The Atlantic

The Best Writing Advice of 2016

Highlights from 12 months of interviews with writers about their craft and the authors they love
Source: Zak Bickel / Katie Martin / Paul Spella / The Atlantic

2016 was not an easy year to be a writer. Not just because of the constant, concentration-wrecking pull of our devices, their glowing screens beckoning with the promise of fresh horrors. I’ve spoken with many writers, in recent months, who seem to be facing a deeper, starker crisis of purpose since the election of Donald Trump. They’re asking themselves: Is making literature an acceptable pursuit in a world with such urgent, tangible needs? And if so, how should I use my words?

It’s a deeply personal line of questioning, and I can’t supply any answers here—I’m still working things out for myself. (I will recommend Bob Shacochis’s 2013 essay for this series, though, which articulates some of the key things to consider.) But I will say this: After interviewing 15 writers for “By Heart” in 2016, I’m more convinced than ever that their creative work is worthwhile. Even during chaotic times. Maybe especially then.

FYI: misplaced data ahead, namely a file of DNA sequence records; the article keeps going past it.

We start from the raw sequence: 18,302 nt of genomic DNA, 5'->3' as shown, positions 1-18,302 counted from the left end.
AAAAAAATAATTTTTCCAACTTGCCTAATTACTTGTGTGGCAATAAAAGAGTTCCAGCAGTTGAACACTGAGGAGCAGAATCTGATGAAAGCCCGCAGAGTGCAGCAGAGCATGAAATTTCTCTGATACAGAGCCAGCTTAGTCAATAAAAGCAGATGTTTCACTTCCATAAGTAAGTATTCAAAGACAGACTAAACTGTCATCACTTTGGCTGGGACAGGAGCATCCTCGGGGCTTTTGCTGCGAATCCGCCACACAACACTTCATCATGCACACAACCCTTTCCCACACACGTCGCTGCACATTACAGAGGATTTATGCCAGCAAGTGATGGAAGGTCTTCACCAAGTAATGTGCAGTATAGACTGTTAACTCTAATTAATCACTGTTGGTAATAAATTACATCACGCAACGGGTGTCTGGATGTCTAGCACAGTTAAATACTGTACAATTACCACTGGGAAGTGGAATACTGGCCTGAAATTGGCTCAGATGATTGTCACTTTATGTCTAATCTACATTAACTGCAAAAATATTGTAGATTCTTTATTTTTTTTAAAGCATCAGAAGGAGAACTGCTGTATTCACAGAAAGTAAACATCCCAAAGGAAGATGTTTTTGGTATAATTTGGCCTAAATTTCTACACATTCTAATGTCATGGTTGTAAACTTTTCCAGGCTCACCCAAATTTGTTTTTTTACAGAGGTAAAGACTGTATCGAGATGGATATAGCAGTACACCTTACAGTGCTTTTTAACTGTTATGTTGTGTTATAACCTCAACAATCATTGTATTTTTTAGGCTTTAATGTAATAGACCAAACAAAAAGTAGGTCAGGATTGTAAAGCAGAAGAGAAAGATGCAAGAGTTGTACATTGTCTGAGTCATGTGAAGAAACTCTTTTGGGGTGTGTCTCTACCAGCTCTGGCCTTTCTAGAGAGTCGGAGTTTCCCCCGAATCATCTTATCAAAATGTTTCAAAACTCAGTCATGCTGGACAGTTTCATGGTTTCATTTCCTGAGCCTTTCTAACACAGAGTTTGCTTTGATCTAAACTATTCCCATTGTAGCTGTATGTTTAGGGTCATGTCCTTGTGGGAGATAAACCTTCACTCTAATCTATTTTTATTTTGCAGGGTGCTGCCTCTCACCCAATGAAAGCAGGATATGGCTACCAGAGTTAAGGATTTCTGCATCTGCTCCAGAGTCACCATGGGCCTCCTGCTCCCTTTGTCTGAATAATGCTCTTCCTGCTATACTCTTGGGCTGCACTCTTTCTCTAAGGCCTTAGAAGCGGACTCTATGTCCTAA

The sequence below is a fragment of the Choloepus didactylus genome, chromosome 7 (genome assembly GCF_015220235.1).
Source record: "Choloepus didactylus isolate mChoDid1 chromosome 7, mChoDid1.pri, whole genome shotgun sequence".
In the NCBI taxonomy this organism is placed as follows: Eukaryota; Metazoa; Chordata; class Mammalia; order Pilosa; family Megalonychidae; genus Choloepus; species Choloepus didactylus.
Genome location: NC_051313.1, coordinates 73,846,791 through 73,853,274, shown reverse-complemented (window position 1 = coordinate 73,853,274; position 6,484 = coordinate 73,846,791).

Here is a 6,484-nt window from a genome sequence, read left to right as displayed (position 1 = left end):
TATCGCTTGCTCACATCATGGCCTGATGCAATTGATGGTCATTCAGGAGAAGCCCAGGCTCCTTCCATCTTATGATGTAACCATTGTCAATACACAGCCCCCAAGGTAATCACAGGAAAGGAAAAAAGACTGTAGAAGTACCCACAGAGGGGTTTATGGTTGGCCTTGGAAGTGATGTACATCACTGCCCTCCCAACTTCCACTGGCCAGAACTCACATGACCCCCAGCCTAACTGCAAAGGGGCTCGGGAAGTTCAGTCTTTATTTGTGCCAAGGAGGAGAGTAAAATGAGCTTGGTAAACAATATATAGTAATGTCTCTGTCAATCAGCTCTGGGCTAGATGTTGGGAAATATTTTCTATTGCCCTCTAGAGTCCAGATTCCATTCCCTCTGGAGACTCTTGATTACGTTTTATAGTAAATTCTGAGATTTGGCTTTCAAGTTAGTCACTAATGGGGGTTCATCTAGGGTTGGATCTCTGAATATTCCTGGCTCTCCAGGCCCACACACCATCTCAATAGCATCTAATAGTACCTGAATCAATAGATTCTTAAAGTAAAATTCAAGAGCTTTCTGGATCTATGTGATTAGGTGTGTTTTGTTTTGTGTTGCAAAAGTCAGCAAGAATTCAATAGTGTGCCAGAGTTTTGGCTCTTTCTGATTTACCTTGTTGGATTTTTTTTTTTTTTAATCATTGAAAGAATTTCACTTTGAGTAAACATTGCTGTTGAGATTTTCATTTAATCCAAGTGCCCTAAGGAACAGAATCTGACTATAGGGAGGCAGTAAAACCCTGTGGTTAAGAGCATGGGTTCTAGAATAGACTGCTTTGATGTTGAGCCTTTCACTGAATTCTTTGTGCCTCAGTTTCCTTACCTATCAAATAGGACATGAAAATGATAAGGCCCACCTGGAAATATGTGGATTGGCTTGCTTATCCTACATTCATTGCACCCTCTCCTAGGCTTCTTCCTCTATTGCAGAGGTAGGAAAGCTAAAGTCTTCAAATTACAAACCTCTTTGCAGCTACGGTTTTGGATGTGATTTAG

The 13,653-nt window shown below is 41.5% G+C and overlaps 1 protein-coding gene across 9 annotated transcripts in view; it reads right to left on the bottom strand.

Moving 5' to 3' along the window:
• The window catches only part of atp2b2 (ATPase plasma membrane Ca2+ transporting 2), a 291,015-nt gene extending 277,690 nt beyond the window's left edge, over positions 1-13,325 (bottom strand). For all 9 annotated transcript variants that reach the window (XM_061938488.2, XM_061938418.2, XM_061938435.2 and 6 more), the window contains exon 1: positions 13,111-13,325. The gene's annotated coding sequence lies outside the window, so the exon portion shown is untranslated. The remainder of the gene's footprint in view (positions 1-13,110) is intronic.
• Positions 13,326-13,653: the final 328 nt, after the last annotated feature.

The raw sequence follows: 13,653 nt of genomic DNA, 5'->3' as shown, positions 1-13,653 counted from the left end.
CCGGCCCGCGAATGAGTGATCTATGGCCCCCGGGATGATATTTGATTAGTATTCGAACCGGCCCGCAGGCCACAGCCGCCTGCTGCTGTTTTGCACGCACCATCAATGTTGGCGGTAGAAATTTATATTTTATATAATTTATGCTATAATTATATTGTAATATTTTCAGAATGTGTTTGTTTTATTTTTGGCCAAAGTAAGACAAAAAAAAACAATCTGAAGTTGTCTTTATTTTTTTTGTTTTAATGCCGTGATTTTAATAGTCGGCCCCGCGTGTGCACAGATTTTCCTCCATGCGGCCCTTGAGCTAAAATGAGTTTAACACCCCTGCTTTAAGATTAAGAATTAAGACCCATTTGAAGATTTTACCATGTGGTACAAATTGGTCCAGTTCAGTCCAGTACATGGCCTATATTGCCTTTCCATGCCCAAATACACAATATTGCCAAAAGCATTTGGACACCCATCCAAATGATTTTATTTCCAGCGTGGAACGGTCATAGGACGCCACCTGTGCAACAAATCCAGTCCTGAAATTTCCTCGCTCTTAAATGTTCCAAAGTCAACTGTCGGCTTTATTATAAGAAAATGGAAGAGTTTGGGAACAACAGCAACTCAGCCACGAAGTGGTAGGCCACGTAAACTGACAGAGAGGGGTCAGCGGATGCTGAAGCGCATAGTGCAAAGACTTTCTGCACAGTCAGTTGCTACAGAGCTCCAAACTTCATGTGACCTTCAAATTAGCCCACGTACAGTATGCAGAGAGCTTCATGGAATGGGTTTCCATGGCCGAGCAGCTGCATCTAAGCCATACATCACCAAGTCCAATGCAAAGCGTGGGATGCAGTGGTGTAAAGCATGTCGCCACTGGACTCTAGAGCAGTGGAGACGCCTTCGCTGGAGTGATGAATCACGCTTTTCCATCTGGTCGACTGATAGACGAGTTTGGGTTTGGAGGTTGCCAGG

For the past three years (see 2013, 2014, and 2015), I’ve compiled the best writing advice from this series. In 2016, as in the past, authors shared some great insights—Alice Mattison explained how to structure a short story without a traditional plot, for instance, while Ethan Canin unpacked the art of the last line. But the bulk of the advice writers offered this year was not about “craft,” so much, as about the work of becoming a

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